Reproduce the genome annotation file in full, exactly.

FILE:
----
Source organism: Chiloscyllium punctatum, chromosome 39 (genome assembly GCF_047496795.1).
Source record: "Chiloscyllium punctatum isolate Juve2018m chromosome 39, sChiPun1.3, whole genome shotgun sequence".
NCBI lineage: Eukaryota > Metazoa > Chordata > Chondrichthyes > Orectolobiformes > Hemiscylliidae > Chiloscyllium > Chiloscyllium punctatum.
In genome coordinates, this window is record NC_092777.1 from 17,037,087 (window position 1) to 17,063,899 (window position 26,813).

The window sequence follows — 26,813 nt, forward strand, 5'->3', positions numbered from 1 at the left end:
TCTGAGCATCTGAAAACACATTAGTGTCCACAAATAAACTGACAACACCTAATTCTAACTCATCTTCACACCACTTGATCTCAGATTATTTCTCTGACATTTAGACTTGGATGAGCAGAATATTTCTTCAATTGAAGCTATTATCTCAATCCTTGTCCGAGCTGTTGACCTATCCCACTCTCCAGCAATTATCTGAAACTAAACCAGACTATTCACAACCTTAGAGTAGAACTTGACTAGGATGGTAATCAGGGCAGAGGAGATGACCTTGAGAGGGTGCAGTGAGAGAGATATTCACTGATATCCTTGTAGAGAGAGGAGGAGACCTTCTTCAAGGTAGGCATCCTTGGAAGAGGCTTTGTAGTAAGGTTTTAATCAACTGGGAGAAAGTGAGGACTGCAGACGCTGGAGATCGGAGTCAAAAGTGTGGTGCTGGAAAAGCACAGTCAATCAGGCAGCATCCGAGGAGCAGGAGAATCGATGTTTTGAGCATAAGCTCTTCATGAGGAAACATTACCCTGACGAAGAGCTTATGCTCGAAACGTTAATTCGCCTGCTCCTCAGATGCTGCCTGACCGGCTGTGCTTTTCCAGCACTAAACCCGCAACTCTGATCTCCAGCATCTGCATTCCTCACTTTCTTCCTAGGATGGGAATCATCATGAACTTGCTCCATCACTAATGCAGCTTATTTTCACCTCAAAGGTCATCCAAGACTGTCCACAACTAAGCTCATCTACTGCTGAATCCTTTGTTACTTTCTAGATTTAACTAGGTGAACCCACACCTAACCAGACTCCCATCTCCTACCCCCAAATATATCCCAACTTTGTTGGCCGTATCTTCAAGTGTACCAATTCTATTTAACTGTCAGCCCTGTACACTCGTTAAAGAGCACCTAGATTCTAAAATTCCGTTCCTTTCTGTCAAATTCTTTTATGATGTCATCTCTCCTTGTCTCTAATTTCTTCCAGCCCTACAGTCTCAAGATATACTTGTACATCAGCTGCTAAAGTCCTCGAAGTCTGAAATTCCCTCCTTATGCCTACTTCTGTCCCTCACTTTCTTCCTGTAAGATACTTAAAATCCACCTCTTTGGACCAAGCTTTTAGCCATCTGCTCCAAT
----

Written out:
Source organism: Chiloscyllium punctatum, chromosome 39 (genome assembly GCF_047496795.1).
Source record: "Chiloscyllium punctatum isolate Juve2018m chromosome 39, sChiPun1.3, whole genome shotgun sequence".
NCBI lineage: Eukaryota > Metazoa > Chordata > Chondrichthyes > Orectolobiformes > Hemiscylliidae > Chiloscyllium > Chiloscyllium punctatum.
In genome coordinates, this window is record NC_092777.1 from 17,037,087 (window position 1) to 17,063,899 (window position 26,813).

The window sequence follows — 26,813 nt, forward strand, 5'->3', positions numbered from 1 at the left end:
TCTGAGCATCTGAAAACACATTAGTGTCCACAAATAAACTGACAACACCTAATTCTAACTCATCTTCACACCACTTGATCTCAGATTATTTCTCTGACATTTAGACTTGGATGAGCAGAATATTTCTTCAATTGAAGCTATTATCTCAATCCTTGTCCGAGCTGTTGACCTATCCCACTCTCCAGCAATTATCTGAAACTAAACCAGACTATTCACAACCTTAGAGTAGAACTTGACTAGGATGGTAATCAGGGCAGAGGAGATGACCTTGAGAGGGTGCAGTGAGAGAGATATTCACTGATATCCTTGTAGAGAGAGGAGGAGACCTTCTTCAAGGTAGGCATCCTTGGAAGAGGCTTTGTAGTAAGGTTTTAATCAACTGGGAGAAAGTGAGGACTGCAGACGCTGGAGATCGGAGTCAAAAGTGTGGTGCTGGAAAAGCACAGTCAATCAGGCAGCATCCGAGGAGCAGGAGAATCGATGTTTTGAGCATAAGCTCTTCATGAGGAAACATTACCCTGACGAAGAGCTTATGCTCGAAACGTTAATTCGCCTGCTCCTCAGATGCTGCCTGACCGGCTGTGCTTTTCCAGCACTAAACCCGCAACTCTGATCTCCAGCATCTGCATTCCTCACTTTCTTCCTAGGATGGGAATCATCATGAACTTGCTCCATCACTAATGCAGCTTATTTTCACCTCAAAGGTCATCCAAGACTGTCCACAACTAAGCTCATCTACTGCTGAATCCTTTGTTACTTTCTAGATTTAACTAGGTGAACCCACACCTAACCAGACTCCCATCTCCTACCCCCAAATATATCCCAACTTTGTTGGCCGTATCTTCAAGTGTACCAATTCTATTTAACTGTCAGCCCTGTACACTCGTTAAAGAGCACCTAGATTCTAAAATTCCGTTCCTTTCTGTCAAATTCTTTTATGATGTCATCTCTCCTTGTCTCTAATTTCTTCCAGCCCTACAGTCTCAAGATATACTTGTACATCAGCTGCTAAAGTCCTCGAAGTCTGAAATTCCCTCCTTATGCCTACTTCTGTCCCTCACTTTCTTCCTGTAAGATACTTAAAATCCACCTCTTTGGACCAAGCTTTTAGCCATCTGCTCCAAT